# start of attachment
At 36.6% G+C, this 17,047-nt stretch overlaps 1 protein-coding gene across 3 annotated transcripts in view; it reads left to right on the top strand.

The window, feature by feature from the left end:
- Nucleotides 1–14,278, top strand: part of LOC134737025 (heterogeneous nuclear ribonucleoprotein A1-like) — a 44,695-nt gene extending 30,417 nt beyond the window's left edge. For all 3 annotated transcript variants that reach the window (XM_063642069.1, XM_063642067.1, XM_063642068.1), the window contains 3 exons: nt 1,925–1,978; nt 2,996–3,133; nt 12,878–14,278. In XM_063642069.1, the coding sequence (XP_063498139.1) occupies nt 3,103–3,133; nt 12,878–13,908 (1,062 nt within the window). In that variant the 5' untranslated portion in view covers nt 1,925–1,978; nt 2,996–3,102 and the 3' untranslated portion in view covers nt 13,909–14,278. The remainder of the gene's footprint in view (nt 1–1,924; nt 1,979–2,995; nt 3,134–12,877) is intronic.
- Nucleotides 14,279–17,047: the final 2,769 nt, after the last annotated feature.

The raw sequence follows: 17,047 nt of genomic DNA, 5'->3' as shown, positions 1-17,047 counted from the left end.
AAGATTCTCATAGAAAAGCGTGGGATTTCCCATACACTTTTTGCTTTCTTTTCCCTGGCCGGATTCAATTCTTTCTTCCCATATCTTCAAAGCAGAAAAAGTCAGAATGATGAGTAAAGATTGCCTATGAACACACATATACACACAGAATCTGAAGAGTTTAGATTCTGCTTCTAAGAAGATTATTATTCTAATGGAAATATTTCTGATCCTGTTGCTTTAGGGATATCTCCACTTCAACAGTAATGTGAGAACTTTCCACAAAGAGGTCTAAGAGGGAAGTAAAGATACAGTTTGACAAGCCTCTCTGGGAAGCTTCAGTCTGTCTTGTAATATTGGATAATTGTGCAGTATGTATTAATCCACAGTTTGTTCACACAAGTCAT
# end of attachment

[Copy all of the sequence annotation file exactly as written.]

At 36.6% G+C, this 17,047-nt stretch overlaps 1 protein-coding gene across 3 annotated transcripts in view; it reads left to right on the top strand.

The window, feature by feature from the left end:
- Nucleotides 1–14,278, top strand: part of LOC134737025 (heterogeneous nuclear ribonucleoprotein A1-like) — a 44,695-nt gene extending 30,417 nt beyond the window's left edge. For all 3 annotated transcript variants that reach the window (XM_063642069.1, XM_063642067.1, XM_063642068.1), the window contains 3 exons: nt 1,925–1,978; nt 2,996–3,133; nt 12,878–14,278. In XM_063642069.1, the coding sequence (XP_063498139.1) occupies nt 3,103–3,133; nt 12,878–13,908 (1,062 nt within the window). In that variant the 5' untranslated portion in view covers nt 1,925–1,978; nt 2,996–3,102 and the 3' untranslated portion in view covers nt 13,909–14,278. The remainder of the gene's footprint in view (nt 1–1,924; nt 1,979–2,995; nt 3,134–12,877) is intronic.
- Nucleotides 14,279–17,047: the final 2,769 nt, after the last annotated feature.

The raw sequence follows: 17,047 nt of genomic DNA, 5'->3' as shown, positions 1-17,047 counted from the left end.
AAGATTCTCATAGAAAAGCGTGGGATTTCCCATACACTTTTTGCTTTCTTTTCCCTGGCCGGATTCAATTCTTTCTTCCCATATCTTCAAAGCAGAAAAAGTCAGAATGATGAGTAAAGATTGCCTATGAACACACATATACACACAGAATCTGAAGAGTTTAGATTCTGCTTCTAAGAAGATTATTATTCTAATGGAAATATTTCTGATCCTGTTGCTTTAGGGATATCTCCACTTCAACAGTAATGTGAGAACTTTCCACAAAGAGGTCTAAGAGGGAAGTAAAGATACAGTTTGACAAGCCTCTCTGGGAAGCTTCAGTCTGTCTTGTAATATTGGATAATTGTGCAGTATGTATTAATCCACAGTTTGTTCACACAAGTCAT